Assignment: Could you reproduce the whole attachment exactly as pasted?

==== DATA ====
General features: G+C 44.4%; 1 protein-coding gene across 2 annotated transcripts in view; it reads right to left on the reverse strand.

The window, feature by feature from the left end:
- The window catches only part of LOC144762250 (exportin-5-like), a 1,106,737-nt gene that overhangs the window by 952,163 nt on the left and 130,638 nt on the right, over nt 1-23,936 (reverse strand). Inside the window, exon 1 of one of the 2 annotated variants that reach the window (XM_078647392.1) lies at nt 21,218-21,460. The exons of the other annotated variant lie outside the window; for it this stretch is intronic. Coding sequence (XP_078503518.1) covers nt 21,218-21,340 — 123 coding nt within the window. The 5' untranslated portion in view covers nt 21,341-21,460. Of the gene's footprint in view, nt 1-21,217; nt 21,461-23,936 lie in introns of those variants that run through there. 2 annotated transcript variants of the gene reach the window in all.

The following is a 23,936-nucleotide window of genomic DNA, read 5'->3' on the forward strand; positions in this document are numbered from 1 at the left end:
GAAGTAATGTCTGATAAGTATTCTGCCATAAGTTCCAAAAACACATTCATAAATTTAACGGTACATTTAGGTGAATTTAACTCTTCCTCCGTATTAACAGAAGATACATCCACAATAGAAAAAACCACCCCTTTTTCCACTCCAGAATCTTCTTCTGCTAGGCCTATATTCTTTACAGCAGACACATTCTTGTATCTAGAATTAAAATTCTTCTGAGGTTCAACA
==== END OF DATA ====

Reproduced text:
General features: G+C 44.4%; 1 protein-coding gene across 2 annotated transcripts in view; it reads right to left on the reverse strand.

The window, feature by feature from the left end:
- The window catches only part of LOC144762250 (exportin-5-like), a 1,106,737-nt gene that overhangs the window by 952,163 nt on the left and 130,638 nt on the right, over nt 1-23,936 (reverse strand). Inside the window, exon 1 of one of the 2 annotated variants that reach the window (XM_078647392.1) lies at nt 21,218-21,460. The exons of the other annotated variant lie outside the window; for it this stretch is intronic. Coding sequence (XP_078503518.1) covers nt 21,218-21,340 — 123 coding nt within the window. The 5' untranslated portion in view covers nt 21,341-21,460. Of the gene's footprint in view, nt 1-21,217; nt 21,461-23,936 lie in introns of those variants that run through there. 2 annotated transcript variants of the gene reach the window in all.

The following is a 23,936-nucleotide window of genomic DNA, read 5'->3' on the forward strand; positions in this document are numbered from 1 at the left end:
GAAGTAATGTCTGATAAGTATTCTGCCATAAGTTCCAAAAACACATTCATAAATTTAACGGTACATTTAGGTGAATTTAACTCTTCCTCCGTATTAACAGAAGATACATCCACAATAGAAAAAACCACCCCTTTTTCCACTCCAGAATCTTCTTCTGCTAGGCCTATATTCTTTACAGCAGACACATTCTTGTATCTAGAATTAAAATTCTTCTGAGGTTCAACA